Take a moment to think about what time it is. In today's episode, we're going to talk about how time matters to the work you do.
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Transcript (Generated by OpenAI Whisper)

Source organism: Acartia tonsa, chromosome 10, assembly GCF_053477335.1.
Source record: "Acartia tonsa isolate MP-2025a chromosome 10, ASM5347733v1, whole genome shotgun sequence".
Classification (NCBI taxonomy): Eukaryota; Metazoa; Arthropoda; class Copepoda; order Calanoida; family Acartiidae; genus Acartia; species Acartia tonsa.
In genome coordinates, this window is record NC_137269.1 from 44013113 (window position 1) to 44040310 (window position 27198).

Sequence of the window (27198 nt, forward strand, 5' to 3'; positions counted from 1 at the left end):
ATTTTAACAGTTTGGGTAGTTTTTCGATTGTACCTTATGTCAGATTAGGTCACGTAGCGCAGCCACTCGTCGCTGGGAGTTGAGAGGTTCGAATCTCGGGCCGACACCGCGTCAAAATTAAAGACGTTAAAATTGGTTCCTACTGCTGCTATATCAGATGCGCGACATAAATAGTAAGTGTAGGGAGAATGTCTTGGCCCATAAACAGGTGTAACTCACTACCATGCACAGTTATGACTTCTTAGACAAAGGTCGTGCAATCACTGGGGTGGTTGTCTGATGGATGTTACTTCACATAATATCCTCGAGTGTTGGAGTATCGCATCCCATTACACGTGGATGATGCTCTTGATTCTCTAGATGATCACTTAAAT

I want you to take a moment and think about what time it is. We are really talking about the hours on the clock. More accurately, at least from a scientific perspective, we're talking about the relationship between where you are on Earth's surface and where the sun is. And that sounds crazy to talk about on a developer podcast, but we've talked about crazy things. My name is Jonathan Cutrell and you're listening to Developer Tea and my goal on this show is to help driven developers connect to their career purpose and to do better work so they could have a positive influence on the people around them. And in today's episode, we're talking about time and how time matters to the work that you do, how you spend your time. And we set this episode up in the last episode. We talked about how organizing your tasks, for example, shouldn't just be done in terms of productivity and in terms of some strict version of priority because we are human. And humans, we carry things like momentum. We carry things like trailing thoughts. Our previous thought has an effect on our next thought. And so we're such imprecise beings and we can't treat ourselves like machines. That's really what we covered in the last episode. And in this episode, we're going to talk about a more specific way in which we are uniquely human, the way that humans experience time and how we work at a given time in the day. And so this is actually a very powerful message if you are trying to figure out the best way to structure your day. Because a lot of us, we really don't look at time as special. We look at time, really most people look at it in a binary way or perhaps in a three-part way. The binary way would be to look at it as time that I am awake and time that I am asleep, day and night. This is the most common way to look at time. A secondary way might be to look at it as work time. So this is your awake time is split into two parts. Your work time, your working time, your nod working time or your leisure or free time, and then sleeping time, resting time. And very often, we'll just simply put whatever looks like it fits in those buckets into those buckets. And then we rearrange it within the bucket and we kind of go through our day based on whatever is in those buckets. And for the most part, this is not a terrible idea. The idea that we operate in different modes is certainly true because we certainly do sleep. We do have awake time and we do have sleeping time where we're not really conscious and where we're not really up and active. So it doesn't really make sense to assume that we're going to get our task list done when we're asleep. So of course, the only logical place to put that task list is when you're awake. This is no groundbreaking information to you, hopefully. But what we're really talking about is taking that one step further because we're not just talking about being functional. We're talking about maximizing the time that we have in a way that is uniquely human. We're not trying to squeeze more awake moments out of your day. Certainly, there are ways to do that. If you want to go and look up, you know, ways to hack your sleep, you know, you're kind of on your own, that's not what this podcast is about. We're not trying to find ways to sleep less and to work more, but instead to work a little bit more intentionally, work smarter, work with your humanity rather than against it. Or what most people do is ignoring it. We ignore our humanity. And instead, we try to work in ways that are forced or at the best ignorant. So we've established why it makes sense to pay attention to these human parts and what part of being human changes the way that we work. And we're going to go into some specifics about how time is structured and what you should do with your time if you're going to kind of follow the patterns and the rhythms that research shows is most conducive to those human rhythms. But first, I want to talk about today's awesome sponsor, BitRise. BitRise provides mobile, continuous integration and delivery for your whole team with dozens of integrations for your favorite services. These services are, of course, all of your favorite services, your app-related services, the major app stores, for example, are supported. But of course, there's also deep support for other stuff, like running Gradle or running a Linter or getting your GitLab status or the recently purchased by Microsoft, Git Hub status. And then there's so much more. For you as a developer, the tools that BitRise provides are kind of a playground for creating incredible build processes that increase the quality of your code and ultimately are going to make it much more compliant across your team. Now, once you build out this process, which is done in a beautiful interface, you're going to build this workflow and then you can actually download a YAML file and share it with your team. And then you can run everything that BitRise does on the remote service. You can run it locally as well. So it's not just this remote service. It's also something that you can do locally. Go and check it out. BitRise.io. And remember, you can sign up for free head over to bitRise.io. Thank you again to BitRise for sponsoring today's episode. If you want to give us a little bit of credit, use the spec link for BitRise. The spec that FM slash bitRise, thank you again to BitRise. So we're talking about time and how we can utilize the human kind of rhythms, how we work as it relates to the time of the day. And you've probably felt some of these rhythms before without really being able to measure it or articulate it. But enough research has been gathered to give us some meaningful guidance about how to treat time. There's a lot of research out there. An excellent book on the subject was written by Daniel Pink and released this year. It's called When I Encourage You to Pick Up the Book if you're interested in diving a little bit deeper on this topic. But the book itself is gathering a lot of research together. So even beyond Daniel's book, there's tons of other information that you can go and find. And it's been going on for quite a while now. So some of the things that we can learn about how to treat our time better, I'm going to summarize some of these things. It starts by knowing which type you are, which type you are. And specifically which type of bird are you? No that's not a Facebook quiz that you're going to take to figure out what your spirit animal is. What type of bird are you? This is talking about when, what is your rhythm? Your rhythm as it relates to time. Are you a night owl? Are you a morning lark? Or are you a third bird? And I'm taking these terms directly from Daniel Pink's book. But these three types of people, they all have different peaks in their time. And we'll talk about peaks in just a moment. Only speaking, the average person is going to be either a third bird or a lark, a morning lark. And the non-average people are the, you guessed it, the night owls. And so this is why you're going to see most working scenarios have actually accidentally taken advantage of this without necessarily measuring it. So our work hours are typically reflective of this reality that people tend to work better, somewhat early or late morning. But to talk about these rhythms, we need to talk about the peaks, the valleys or the troughs and the recovery periods. During your peak hours, you are going to be best at doing analytical work. So if you have some really difficult algorithm, for example, to get through and you are either a third bird or a lark, then it's most likely that you will do best at that task early in the morning. And of course, this assumes that you had sufficient sleep and that you're not feeling sick and all things being equal on the average day, you're going to be better at analytical tasks that require some level of deep and intentional thinking in the morning. And more specifically, later in the morning on average. As a rule of thumb, you can imagine that the 9 o'clock hour is going to be your peak output hour. Now as we move forward into the day, you're going to start seeing that peak dip down. And the sleepiest part of the day happens to align with this trough, this low point, this kind of slouching in the middle of the day. And it happens from around 2 o'clock until around 4 o'clock or 5 o'clock. On this point of the day, you are most likely to be distracted, unable to focus, unable to process difficult information. And ultimately, this is the time that is best for you to do something other than important work. Finally, the recovery period, which for the average person happens in the evening or late afternoon, this period is when you're going to be best at creative thinking, thinking that requires alternative theories out of the box, thinking, and imagination. And these three periods of the day are very important to understand because they're quite well researched. They've been tested against multiple different backdrops. For example, a relatively large-scale sentiment analysis effort was run on tweets and tweets seem to follow the same structure of a peak trough and then a recovery period. So we have to look at this in terms of how it applies to us. If you are a night owl, you have the weirdest kind of curve. Your peak actually happens later in the evening. Around the same time that the other population, the third birds in the lark, are experiencing their recovery periods, your peak period is beginning. So your analytical tasks, decision-making tasks, these need to happen later at night for night owl. For everyone else, those decisions and those peak work hours are going to be in the morning. So how do we take advantage of this? There's a few things that you can do. First of all, I highly recommend the focus morning strategy. If you are a leader, this could revolutionize the way you think about leading your team. Try as best as you possibly can to protect the focus of the early morning. Allow people to think very deeply and very intentionally in a single focused direction. Try to limit the number of meetings that you take in the morning to as low as low of a number as possible, including zero. If you can take no meetings in the morning, that would be even better. So the whole idea here is not to be anti-social and not to be a grumpy developer and avoid people. That's not the point. The point is that your brain is going to be firing on all cylinders in the morning, and it's important that you take advantage of that brain power. If you have the flexibility and the opportunity to do so, I recommend trying to take afternoon naps. This can happen around two o'clock. And it sounds strange, especially if you are a part of American culture. In other countries, it's not quite as strange. But taking a nap in the afternoon is actually not a very bad idea. It can help stave off some of the cognitive decline that you would otherwise experience as a result of your sleepiness, your tiredness, and naps are incredibly effective studies show that you're much more alert when you wake up after a nap. However, if you are a part of that American culture that doesn't really accommodate for a napping period in the afternoon, then there are other things that you can do to kind of relax and not try to stressfully force your brain to do a ton of work at that low point. Typically this happens after lunch, by the way. You're going to be most tired right after lunch, and this is shown in so many different arenas, not just for software developers. But in general, making decisions before and after a meal is a very bad idea. So try to keep your decision-making processes to be early in the morning, assuming that you are a lark or a third bird. If you're a night owl, try to keep those decision-making processes late at night. But if you are unable to take a nap, then you can do a couple of other things. One, you could take a relaxing walk. This is not intended to be an aerobic exercise kind of walk, but instead a kind of a stroll. Take a very relaxed stroll around the block, try to get into some level of nature if you can, walk through a yard or a park or around some trees. These are all things that are beneficial and research-backed beneficial to your mindset in the afternoons. If you have not tried meditating in the afternoons, or meditating at all for that matter, this is a good time to try it. This gives you those few moments of pure relaxation and not thinking, not stressing, not having to tax your brain or your body for just a few minutes in the middle of that low period. So what kind of work can you do in the afternoons? If we're really bad at doing work, then shouldn't we all just kind of go home and then come back to work for the evenings? Scientifically, that may not be a terrible idea, but generally speaking, people's don't live, don't really support that kind of rhythm. So it's totally up to you how you structure your life, how your workplace will allow you to structure your life and still be productive with other people and with other businesses that are still running on that kind of nine to five framework. However, most of the time there is still some level of work that you can do to a sufficient level in the afternoon, work like clearing out your inbox, cleaning is a good task to do in the afternoon, work that doesn't take a heavy amount of cognitive energy. If you have administrative meetings, for example, are a really good thing to fill that space with. Take those administrative meetings that you normally are doing in the mornings and move them to the afternoon. And finally, if you can get exercise in the afternoon, your peak physical ability actually turns out to line up pretty close with your trough hours, peak physical ability and activity. Happens around two to six in the afternoon. So if you can align those hours together with your trough period, then your least likely productive period is also the time that you're taking a quick jog to the gym. There's a lot more to say about the science of time. This is only an overview that relates to cognitive ability and tasks that are related to cognitive ability and the different types of tasks that we have are very important. In the evenings, we're much more likely to be open-minded. Part of the reason for this is because our energy levels are starting to go down. However, our mindset feels freed up because most of the workday is behind us. And so there's a lot that goes into why these times are what they are. Some of this stuff is less about a reasonable explanation and more about an underlying physiology that we've adapted to over the entire existence of humanity. There's not a perfect explanation or a perfect scientific model that will explain why some people are larks while others are night owls. What is important to understand is that while we can't necessarily explain it perfectly, we do know that some of these models are present and that it's probably in your best interest to figure out how they affect you. Thank you so much for listening to today's episode of Developer Tea. This is the second episode where we've been talking about productivity. We're going to go away from this subject to bring on a guest on Monday. If you don't want to miss out on that awesome guest interview, I encourage you to subscribe and whatever podcasting app you use. Thank you again to Bitrise for sponsoring today's episode. Mobile continuous integration and delivery for your teams. Go and check it out. Spec.fm slash bitrise. Thank you again for listening to the show. This week we had our biggest number of downloads in a single day. This is a huge, huge accomplishment that I can only thank you for and thank you so much for continuing to listen to this show. Until next time, enjoy your tea.